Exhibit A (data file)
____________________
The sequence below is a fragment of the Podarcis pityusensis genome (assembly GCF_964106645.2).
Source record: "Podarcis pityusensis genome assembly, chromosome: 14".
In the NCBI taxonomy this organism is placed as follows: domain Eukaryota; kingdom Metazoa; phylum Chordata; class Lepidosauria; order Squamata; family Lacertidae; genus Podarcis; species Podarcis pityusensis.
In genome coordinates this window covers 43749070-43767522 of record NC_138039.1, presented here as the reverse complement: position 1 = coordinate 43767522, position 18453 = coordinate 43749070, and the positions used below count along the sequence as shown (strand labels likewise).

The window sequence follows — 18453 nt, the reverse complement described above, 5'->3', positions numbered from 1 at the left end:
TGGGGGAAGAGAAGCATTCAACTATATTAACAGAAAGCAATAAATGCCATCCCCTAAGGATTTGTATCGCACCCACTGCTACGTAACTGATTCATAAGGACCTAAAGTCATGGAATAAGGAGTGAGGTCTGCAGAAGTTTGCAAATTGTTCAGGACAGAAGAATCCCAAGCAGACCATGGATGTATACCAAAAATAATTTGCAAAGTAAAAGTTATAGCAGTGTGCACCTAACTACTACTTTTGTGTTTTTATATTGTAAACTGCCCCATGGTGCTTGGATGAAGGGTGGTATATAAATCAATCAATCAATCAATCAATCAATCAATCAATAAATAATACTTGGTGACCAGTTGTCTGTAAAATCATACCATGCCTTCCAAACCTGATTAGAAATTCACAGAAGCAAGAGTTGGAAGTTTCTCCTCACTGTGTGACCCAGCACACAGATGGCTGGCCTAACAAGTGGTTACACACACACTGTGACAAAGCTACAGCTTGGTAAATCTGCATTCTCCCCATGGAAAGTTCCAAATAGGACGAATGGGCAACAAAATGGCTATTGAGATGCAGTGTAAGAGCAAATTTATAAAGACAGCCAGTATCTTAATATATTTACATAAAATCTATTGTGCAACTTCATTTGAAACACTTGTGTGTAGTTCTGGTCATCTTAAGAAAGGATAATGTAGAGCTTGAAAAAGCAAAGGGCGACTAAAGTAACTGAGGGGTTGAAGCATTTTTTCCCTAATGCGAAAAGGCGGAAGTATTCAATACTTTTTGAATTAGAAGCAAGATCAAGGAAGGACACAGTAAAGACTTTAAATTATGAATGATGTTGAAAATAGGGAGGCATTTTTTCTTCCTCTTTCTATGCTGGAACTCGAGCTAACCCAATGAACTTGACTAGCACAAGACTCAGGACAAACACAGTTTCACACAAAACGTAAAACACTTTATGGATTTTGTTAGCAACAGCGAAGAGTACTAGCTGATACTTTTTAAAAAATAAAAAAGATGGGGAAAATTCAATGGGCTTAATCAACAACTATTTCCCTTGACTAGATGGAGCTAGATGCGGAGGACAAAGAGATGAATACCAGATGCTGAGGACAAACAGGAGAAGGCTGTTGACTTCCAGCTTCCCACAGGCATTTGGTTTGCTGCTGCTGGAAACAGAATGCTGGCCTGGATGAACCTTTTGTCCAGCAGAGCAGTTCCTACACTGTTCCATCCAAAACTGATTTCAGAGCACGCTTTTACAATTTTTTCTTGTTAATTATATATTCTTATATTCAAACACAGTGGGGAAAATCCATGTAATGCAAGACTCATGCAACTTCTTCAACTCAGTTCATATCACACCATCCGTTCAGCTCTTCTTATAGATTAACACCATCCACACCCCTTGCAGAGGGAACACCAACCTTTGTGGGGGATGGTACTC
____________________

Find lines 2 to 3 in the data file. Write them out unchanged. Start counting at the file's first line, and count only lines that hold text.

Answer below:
Source record: "Podarcis pityusensis genome assembly, chromosome: 14".
In the NCBI taxonomy this organism is placed as follows: domain Eukaryota; kingdom Metazoa; phylum Chordata; class Lepidosauria; order Squamata; family Lacertidae; genus Podarcis; species Podarcis pityusensis.